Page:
The start of 2020 has been a wild ride, to say the least. A nation was on fire, panic is a new norm, denialism has infiltrated the leadership, and artists all around the world are feeling a deep-seated desire for revolution – personal, political, or otherwise.
This is the drive behind Overcoats’ new album The Fight. Though it was written years ago now, the themes it tackles have been extrapolated to an even larger scale since its conception. Hana Elion and JJ Mitchell’s words, it seems, are prophetic.
On the eve of their new album’s rebel yell, we caught up with the pair to chat all about it.
We caught up with Brooklyn-based duo Overcoats to chat about the power of tarot cards, women in music, and angry pottery.
HAPPY: So you started writing this album The Fight as everyone’s favourite leader Donald Trump was coming into the office. Have your feelings towards the social climate in the world at large changed much since then?
JJ: I would say that they’ve only been exacerbated by what’s happened on a more global level since Trump was elected. I think there’s been a general trend towards this kind of isolationist politics. Especially with Brexit, for example, and I think that it’s a more universal plague than we originally thought. And a lot of the themes of the record can be expanded, unfortunately, to other places that are dealing with this political climate.
HAPPY: I definitely agree. Things aren’t exactly too pleasant down in Australia either at the moment. What I wanted to ask though, is when you’re writing something that’s not going to be released for years, is there any consideration that the thoughts and feelings behind those words might become recontextualised by the time people hear them?
HANA: Definitely, I think that happened on certain songs. We’ve kind of noticed little things that are funny. This is not a political example but we wrote a song called New Shoes on our record, that song has a line in it that talks about having long hair. It goes, “What good is this long hair/That flows down my back/If he changes his mind and won’t come?”
And we ended up coming up with this idea to shave our heads for The Fool music video. And then once we did that, we looked at New Shoes and we were like, “Oh my God, this has a line about long hair.” And that was a moment where we kind of recontextualised ourselves. But I think that’s definitely a thing that happens to us all the time. We try to write stories that are vague enough for people to hear their own stories in it. I think Fire And Fury is another song that started off about a personal relationship and we started to realise that it had a lot of poignant messages about climate change.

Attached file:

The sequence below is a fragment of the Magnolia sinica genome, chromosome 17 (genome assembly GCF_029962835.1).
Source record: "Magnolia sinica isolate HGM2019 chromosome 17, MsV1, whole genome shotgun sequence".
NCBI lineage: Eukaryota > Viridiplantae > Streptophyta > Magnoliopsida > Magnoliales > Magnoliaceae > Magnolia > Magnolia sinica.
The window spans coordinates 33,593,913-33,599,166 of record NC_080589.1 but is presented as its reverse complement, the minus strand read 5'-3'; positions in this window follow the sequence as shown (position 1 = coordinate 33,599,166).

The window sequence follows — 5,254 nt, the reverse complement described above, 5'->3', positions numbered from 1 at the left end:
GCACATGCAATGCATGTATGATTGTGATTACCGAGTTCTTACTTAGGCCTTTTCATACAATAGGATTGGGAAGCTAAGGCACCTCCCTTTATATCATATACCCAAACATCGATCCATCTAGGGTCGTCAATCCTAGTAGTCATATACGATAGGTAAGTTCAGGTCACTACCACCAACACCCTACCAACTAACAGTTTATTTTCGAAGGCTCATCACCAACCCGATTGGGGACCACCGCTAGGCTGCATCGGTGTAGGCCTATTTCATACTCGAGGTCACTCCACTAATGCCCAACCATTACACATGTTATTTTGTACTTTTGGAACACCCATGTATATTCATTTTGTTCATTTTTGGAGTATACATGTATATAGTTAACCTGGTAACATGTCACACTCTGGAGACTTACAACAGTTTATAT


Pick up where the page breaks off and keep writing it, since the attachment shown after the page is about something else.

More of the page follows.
HAPPY: Is there ever a feeling that you wish you could have changed something in that situation? I hear stories now with releases that are very streaming-based where artists literally change things the week that they’re going to be released. I know that’s impossible in a lot of cases, but is there ever a temptation?
HANA: Not yet for us. I haven’t wished thus far that anything could be changed or different. And I think that’s something nice about an album or a body of work, it kind of is a reflection on a certain time. It describes the experiences at that moment and it’s nice to look back on them – even if they feel like they’re in the distant past – and appreciate them for what they are. Some of the songs we wrote almost two and a half years ago and so I think you’re right that it feels like things might have changed since then. But I think it’s always nice when an album captures a certain moment.
HAPPY: On shaving your head – to me it’s sort of like wearing war paint. Did that affect the way that you performed or found yourself presenting to the world?
JJ: Yeah, it’s a very powerful thing to do, especially in a city as busy as New York because you’re constantly surrounded by people. You definitely notice that people interact with you a bit differently when you’re a woman with a shaved head. It was very powerful as we were making our album and dealing with people that were turning on our music for the first time, advocating for ourselves because it definitely bothers you in a way that you just don’t look like everybody else. That can actually be a very empowering thing, we found. In terms of performing it’s very freeing because there’s nothing to shake around.
HAPPY: Was there any historical or personal significance there?